In September 1938, the Museum of Modern Art opened American Photographs, a retrospective of Evans’ first decade of photography. The museum simultaneously published American Photographs—still for many artists the benchmark against which all photographic monographs are judged. The book begins with a portrait of American society through its individuals—cotton farmers, Appalachian miners, war veterans—and social institutions—fast food, barber shops, car culture. It closes with a survey of factory towns, hand-painted signs, country churches, and simple houses—the sites and relics that constitute the tangible expressions of American desires, despairs, and traditions .

Between 1938 and 1941, Evans produced a remarkable series of portraits in the New York City subway . They remained unpublished for twenty-five years, until 1966, when Houghton Mifflin released Many Are Called, a book of eighty-nine photographs, with an introduction by James Agee written in 1940. With a 35mm Contax camera strapped to his chest, its lens peeking out between two buttons of his winter coat, Evans was able to photograph his fellow passengers surreptitiously, and at close range. Although the setting was public, he found that his subjects, unposed and lost in their own thoughts, displayed a constantly shifting medley of moods and expressions—by turns curious, bored, amused, despondent, dreamy, and dyspeptic. “The guard is down and the mask is off,” he remarked. “Even more than in lone bedrooms (where there are mirrors), people’s faces are in naked repose down in the subway.”

Between 1934 and 1965, Evans contributed more than 400 photographs to 45 articles published in Fortune magazine. He worked at the luxe magazine as Special Photographic Editor from 1945 to 1965 and not only conceived of the portfolios, executed the photographs, and designed the page layouts, but also wrote the accompanying texts. His topics were executed with both black-and-white and color materials and included railroad company insignias, common tools, old summer resort hotels, and views of America from the train window. Using the standard journalistic picture-story format, Evans combined his interest in words and pictures and created a multidisciplinary narrative of unusually high quality. Classics of a neglected genre, these self-assigned essays were Evans métier for twenty years.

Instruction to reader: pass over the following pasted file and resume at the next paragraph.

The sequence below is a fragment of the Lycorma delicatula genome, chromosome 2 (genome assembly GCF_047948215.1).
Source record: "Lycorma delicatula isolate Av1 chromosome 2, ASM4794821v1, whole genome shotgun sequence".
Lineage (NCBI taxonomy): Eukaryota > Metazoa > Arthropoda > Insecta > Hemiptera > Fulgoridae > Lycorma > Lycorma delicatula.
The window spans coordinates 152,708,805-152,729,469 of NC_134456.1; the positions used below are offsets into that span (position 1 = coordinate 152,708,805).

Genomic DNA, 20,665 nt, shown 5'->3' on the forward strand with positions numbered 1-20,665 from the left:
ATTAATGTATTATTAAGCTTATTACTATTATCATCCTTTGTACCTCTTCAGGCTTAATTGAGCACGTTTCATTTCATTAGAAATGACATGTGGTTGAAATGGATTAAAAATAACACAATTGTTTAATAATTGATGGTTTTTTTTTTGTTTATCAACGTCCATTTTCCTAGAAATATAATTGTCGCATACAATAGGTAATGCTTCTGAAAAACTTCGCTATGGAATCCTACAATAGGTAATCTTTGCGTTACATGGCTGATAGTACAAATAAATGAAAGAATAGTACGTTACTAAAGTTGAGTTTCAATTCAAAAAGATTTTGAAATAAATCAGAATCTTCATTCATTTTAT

In 1973, Evans began to work with the innovative Polaroid SX-70 camera and an unlimited supply of film from its manufacturer. The virtues of the camera fit perfectly with his search for a concise yet poetic vision of the world: its instant prints were, for the infirm seventy-year-old photographer, what scissors and cut paper were for the aging Matisse. The unique SX-70 prints are the artist’s last photographs, the culmination of half a century of work in photography. With the new camera, Evans returned to several of his enduring themes—among the most important of which are signs, posters, and their ultimate reduction, the letter forms themselves.


© 2000–2018 The Metropolitan Museum of Art
https://www.metmuseum.org/toah/hd/evan/hd_evan.htm
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Old 03-11-2018   #1762
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Walker Evans


http://www.getty.edu/art/collection/...can-1903-1975/


https://www.moma.org/artists/1777


https://www.icp.org/browse/archive/c.../all/all/all/0


https://www.sfmoma.org/exhibition/walker-evans


https://www.metmuseum.org/toah/hd/evan/hd_evan.htm


https://en.wikipedia.org/wiki/Walker_Evans


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Old 03-11-2018   #1763
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An Evening with Sebastião Salgado


Richard Man - Photography and Calligraphy


As one of the most famous documentary photographers of our time, Mr. Sebastião Salgado drew a full crowd tonight at the Palace of Fine Arts in San Francisco. My XPanII was loaded with Neopan 1600, and film being what it is, I won’t know if anything comes out until I develop the roll, probably sometimes tomorrow. Meanwhile, a scan of the cover page of the program will have to do.

Ken Light acted as the questioner and Mr. Salgado answered and segued into all sorts of topics. The show then ended with a slideshow of photos from his latest epic project – “Genesis”, with a few questions and answers rounding out the evening. On youtube, you can find an earlier talk circa 2006 between Ken and Salgado at U.C. Berkerley.

We paid for the normal $25 admission. Our seats were most excellent, right in the center section, and with the seats rising each row, we had an unimpeded view. They offered a premium ticket reception for $100, but I didn’t think it would be worth it. We briefly chatted with a woman who was in the reception area, and she was so busy with her texting that she didn’t even know Salgado was standing just 30 feet away talking to other people.